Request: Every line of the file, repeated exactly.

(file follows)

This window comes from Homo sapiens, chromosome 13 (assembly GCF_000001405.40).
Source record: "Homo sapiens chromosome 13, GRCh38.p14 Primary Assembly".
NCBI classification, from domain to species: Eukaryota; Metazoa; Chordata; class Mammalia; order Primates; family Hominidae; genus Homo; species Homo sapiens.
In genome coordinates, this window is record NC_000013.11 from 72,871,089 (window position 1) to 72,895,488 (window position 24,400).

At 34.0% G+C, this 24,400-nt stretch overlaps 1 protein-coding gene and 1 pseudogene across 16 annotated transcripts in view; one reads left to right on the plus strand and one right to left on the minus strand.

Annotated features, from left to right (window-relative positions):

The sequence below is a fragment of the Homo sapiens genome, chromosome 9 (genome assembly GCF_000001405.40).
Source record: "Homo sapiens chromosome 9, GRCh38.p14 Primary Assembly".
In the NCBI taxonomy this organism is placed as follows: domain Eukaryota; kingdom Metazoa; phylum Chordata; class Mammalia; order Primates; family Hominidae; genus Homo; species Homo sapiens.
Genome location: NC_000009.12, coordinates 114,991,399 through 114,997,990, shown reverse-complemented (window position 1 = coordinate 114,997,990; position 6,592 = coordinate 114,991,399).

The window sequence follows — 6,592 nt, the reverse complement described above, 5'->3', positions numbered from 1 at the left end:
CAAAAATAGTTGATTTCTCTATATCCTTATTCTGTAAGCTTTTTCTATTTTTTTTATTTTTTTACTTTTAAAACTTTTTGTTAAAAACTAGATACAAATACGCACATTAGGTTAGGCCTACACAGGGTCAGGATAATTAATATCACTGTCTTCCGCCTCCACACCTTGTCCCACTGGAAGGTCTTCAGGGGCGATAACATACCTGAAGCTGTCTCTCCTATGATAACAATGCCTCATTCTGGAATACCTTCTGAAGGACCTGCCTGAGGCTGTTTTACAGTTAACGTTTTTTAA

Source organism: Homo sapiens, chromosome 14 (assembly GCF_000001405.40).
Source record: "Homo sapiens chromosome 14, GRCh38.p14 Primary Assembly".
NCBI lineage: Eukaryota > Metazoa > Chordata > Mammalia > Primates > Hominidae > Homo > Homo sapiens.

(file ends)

This window comes from Homo sapiens, chromosome 13 (assembly GCF_000001405.40).
Source record: "Homo sapiens chromosome 13, GRCh38.p14 Primary Assembly".
NCBI classification, from domain to species: Eukaryota; Metazoa; Chordata; class Mammalia; order Primates; family Hominidae; genus Homo; species Homo sapiens.
In genome coordinates, this window is record NC_000013.11 from 72,871,089 (window position 1) to 72,895,488 (window position 24,400).

At 34.0% G+C, this 24,400-nt stretch overlaps 1 protein-coding gene and 1 pseudogene across 16 annotated transcripts in view; one reads left to right on the plus strand and one right to left on the minus strand.

Annotated features, from left to right (window-relative positions):

The sequence below is a fragment of the Homo sapiens genome, chromosome 9 (genome assembly GCF_000001405.40).
Source record: "Homo sapiens chromosome 9, GRCh38.p14 Primary Assembly".
In the NCBI taxonomy this organism is placed as follows: domain Eukaryota; kingdom Metazoa; phylum Chordata; class Mammalia; order Primates; family Hominidae; genus Homo; species Homo sapiens.
Genome location: NC_000009.12, coordinates 114,991,399 through 114,997,990, shown reverse-complemented (window position 1 = coordinate 114,997,990; position 6,592 = coordinate 114,991,399).

The window sequence follows — 6,592 nt, the reverse complement described above, 5'->3', positions numbered from 1 at the left end:
CAAAAATAGTTGATTTCTCTATATCCTTATTCTGTAAGCTTTTTCTATTTTTTTTATTTTTTTACTTTTAAAACTTTTTGTTAAAAACTAGATACAAATACGCACATTAGGTTAGGCCTACACAGGGTCAGGATAATTAATATCACTGTCTTCCGCCTCCACACCTTGTCCCACTGGAAGGTCTTCAGGGGCGATAACATACCTGAAGCTGTCTCTCCTATGATAACAATGCCTCATTCTGGAATACCTTCTGAAGGACCTGCCTGAGGCTGTTTTACAGTTAACGTTTTTTAA

Source organism: Homo sapiens, chromosome 14 (assembly GCF_000001405.40).
Source record: "Homo sapiens chromosome 14, GRCh38.p14 Primary Assembly".
NCBI lineage: Eukaryota > Metazoa > Chordata > Mammalia > Primates > Hominidae > Homo > Homo sapiens.